As indicated by Pejić-Bach and Čerić [49], the ‘step-by-step’ approach used to develop the system dynamics model proposes three evaluation tests, e.g., the dimensional consistency test, extreme conditions test and the behavior sensibility test. The dimensional consistency test shows the existence of errors, i.e., it checks if the measurement units of variables on both sides of the equation are the same. The extreme conditions test indicates oversights, i.e., it shows whether the model structure allows the model behavior in extreme conditions matching the real system behavior in the same situations. The behavior sensibility test helps to understand the impact of each variable on the model behavior. It focuses on detecting such parameters whose small change cause a significant change in the model behavior. The fewer such parameters, the higher the credibility of the model. However, the behavior sensibility test is acceptable if the real system behaves as the modeled one. The system dynamics aims to identify the parameters which affect the system behavior the most, and as so is the most adequate to be applied in management policies. If the behavior sensibility test reveals that parameters do not affect model behavior, they can be assessed based on subjective judgment ([49], p. 174).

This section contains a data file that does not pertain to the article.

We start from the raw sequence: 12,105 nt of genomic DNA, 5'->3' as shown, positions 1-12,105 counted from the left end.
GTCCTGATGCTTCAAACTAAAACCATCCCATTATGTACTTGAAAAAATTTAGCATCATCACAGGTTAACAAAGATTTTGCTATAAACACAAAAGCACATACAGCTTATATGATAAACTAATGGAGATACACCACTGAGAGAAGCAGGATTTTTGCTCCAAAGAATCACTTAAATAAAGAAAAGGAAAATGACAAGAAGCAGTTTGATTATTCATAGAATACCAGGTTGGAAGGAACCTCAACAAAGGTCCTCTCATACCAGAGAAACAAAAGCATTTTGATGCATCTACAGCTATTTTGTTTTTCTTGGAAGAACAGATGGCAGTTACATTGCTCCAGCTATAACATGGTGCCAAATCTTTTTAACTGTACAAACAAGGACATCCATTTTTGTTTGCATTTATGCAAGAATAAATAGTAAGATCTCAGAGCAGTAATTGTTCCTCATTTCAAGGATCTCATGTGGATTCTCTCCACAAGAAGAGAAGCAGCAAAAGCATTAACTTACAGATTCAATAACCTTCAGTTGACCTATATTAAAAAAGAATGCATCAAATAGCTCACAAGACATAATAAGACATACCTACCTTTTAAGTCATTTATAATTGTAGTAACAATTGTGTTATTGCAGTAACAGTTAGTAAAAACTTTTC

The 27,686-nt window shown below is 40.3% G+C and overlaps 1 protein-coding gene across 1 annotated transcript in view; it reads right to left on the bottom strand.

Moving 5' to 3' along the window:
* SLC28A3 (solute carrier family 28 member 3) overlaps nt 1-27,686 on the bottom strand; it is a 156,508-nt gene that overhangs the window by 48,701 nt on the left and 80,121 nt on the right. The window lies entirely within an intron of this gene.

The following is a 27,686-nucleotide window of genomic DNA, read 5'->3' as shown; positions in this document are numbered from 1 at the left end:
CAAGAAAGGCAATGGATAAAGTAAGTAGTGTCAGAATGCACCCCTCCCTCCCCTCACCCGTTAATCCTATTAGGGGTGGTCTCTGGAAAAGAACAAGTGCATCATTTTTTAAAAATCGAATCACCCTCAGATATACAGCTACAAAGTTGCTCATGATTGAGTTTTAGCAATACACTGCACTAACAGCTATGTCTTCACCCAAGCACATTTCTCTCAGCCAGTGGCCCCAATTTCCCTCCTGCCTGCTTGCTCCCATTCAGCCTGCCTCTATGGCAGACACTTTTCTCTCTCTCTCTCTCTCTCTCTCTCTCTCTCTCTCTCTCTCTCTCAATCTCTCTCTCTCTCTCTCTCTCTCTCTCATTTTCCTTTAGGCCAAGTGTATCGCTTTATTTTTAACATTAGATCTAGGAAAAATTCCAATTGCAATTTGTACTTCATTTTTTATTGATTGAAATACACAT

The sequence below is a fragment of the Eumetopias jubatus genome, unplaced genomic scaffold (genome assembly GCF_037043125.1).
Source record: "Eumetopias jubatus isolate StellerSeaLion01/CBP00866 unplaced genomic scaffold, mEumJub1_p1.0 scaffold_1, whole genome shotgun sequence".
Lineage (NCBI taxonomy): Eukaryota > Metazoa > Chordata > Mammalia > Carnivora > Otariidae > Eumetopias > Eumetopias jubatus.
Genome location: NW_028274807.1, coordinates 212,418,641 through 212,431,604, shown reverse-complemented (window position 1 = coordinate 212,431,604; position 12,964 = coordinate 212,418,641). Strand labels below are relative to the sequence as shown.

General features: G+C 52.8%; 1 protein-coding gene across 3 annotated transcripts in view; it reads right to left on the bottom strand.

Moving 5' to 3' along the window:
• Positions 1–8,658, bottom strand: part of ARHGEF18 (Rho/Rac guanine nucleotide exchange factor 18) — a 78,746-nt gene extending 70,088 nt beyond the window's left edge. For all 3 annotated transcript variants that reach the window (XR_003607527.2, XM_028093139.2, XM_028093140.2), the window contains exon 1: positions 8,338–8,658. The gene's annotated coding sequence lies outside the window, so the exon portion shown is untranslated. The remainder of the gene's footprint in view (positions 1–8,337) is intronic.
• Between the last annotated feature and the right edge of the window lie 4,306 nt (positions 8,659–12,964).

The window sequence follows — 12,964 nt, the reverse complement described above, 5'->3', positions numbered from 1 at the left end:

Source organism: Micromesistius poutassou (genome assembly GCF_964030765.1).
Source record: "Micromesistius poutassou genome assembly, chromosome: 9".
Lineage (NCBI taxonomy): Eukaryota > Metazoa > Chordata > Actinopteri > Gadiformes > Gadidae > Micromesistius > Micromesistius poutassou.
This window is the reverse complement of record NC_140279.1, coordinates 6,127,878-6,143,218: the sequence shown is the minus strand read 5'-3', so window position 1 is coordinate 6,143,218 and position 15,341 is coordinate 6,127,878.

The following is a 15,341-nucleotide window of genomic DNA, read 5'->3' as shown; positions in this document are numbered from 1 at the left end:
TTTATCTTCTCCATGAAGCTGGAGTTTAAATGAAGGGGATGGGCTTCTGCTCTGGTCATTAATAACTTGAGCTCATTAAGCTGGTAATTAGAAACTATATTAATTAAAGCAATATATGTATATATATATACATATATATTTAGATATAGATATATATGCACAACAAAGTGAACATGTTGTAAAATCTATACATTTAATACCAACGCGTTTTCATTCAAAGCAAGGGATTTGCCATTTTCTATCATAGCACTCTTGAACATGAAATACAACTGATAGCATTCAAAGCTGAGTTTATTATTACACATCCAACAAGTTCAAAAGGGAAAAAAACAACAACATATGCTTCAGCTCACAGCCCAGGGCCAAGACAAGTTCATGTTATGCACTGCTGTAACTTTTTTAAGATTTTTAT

4. The TALC Model Development Based on Causal Loop Diagram

Following the theoretical explanation on complex systems and system dynamics, a system dynamic TALC model will be further elaborated in detail.